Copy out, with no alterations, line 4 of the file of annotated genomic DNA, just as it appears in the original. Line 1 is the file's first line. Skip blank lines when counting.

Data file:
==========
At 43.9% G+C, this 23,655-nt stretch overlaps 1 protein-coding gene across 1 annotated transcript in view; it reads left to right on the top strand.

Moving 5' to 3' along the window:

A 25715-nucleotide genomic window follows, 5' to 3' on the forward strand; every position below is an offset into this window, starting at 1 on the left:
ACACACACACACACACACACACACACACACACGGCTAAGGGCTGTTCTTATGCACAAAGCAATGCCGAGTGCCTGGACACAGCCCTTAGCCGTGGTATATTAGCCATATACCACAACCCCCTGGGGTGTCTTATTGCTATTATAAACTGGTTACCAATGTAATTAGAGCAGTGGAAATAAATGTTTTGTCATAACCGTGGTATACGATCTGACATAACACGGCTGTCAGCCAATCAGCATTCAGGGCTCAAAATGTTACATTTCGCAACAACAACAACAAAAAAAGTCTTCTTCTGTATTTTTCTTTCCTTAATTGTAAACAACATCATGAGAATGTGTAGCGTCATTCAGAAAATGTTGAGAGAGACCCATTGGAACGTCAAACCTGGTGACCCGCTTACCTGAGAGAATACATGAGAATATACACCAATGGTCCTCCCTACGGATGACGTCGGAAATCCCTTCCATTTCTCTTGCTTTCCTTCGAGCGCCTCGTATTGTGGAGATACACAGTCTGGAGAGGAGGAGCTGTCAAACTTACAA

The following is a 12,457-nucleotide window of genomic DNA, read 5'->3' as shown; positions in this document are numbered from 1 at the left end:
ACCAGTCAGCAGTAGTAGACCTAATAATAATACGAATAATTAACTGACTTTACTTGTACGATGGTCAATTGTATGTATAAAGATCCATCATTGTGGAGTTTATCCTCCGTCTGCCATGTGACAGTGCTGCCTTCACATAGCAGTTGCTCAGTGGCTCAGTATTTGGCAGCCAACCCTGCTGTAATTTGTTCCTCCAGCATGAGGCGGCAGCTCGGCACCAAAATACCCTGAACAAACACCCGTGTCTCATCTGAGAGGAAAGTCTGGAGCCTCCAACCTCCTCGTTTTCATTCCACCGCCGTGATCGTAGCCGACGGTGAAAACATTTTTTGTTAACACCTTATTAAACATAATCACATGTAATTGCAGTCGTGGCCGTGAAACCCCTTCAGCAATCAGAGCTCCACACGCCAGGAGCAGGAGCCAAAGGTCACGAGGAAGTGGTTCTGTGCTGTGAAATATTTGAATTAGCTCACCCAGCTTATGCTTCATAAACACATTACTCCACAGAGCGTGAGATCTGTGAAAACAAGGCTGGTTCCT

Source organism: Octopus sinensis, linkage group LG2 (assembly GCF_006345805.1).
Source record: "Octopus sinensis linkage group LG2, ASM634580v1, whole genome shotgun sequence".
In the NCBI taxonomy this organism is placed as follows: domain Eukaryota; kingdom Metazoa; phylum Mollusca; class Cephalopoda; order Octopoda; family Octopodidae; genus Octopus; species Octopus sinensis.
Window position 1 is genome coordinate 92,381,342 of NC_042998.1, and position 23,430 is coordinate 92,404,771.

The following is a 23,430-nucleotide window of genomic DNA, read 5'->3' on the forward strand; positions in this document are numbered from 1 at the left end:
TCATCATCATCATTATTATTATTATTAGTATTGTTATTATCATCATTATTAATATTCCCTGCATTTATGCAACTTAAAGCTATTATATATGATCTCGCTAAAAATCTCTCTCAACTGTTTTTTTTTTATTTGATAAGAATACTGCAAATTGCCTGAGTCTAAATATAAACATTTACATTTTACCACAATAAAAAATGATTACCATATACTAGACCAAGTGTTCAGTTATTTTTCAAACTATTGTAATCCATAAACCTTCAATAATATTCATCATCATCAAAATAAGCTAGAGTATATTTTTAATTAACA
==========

ACACACACACACACACACACACACACACACACGGCTAAGGGCTGTTCTTATGCACAAAGCAATGCCGAGTGCCTGGACACAGCCCTTAGCCGTGGTATATTAGCCATATACCACAACCCCCTGGGGTGTCTTATTGCTATTATAAACTGGTTACCAATGTAATTAGAGCAGTGGAAATAAATGTTTTGTCATAACCGTGGTATACGATCTGACATAACACGGCTGTCAGCCAATCAGCATTCAGGGCTCAAAATGTTACATTTCGCAACAACAACAACAAAAAAAGTCTTCTTCTGTATTTTTCTTTCCTTAATTGTAAACAACATCATGAGAATGTGTAGCGTCATTCAGAAAATGTTGAGAGAGACCCATTGGAACGTCAAACCTGGTGACCCGCTTACCTGAGAGAATACATGAGAATATACACCAATGGTCCTCCCTACGGATGACGTCGGAAATCCCTTCCATTTCTCTTGCTTTCCTTCGAGCGCCTCGTATTGTGGAGATACACAGTCTGGAGAGGAGGAGCTGTCAAACTTACAA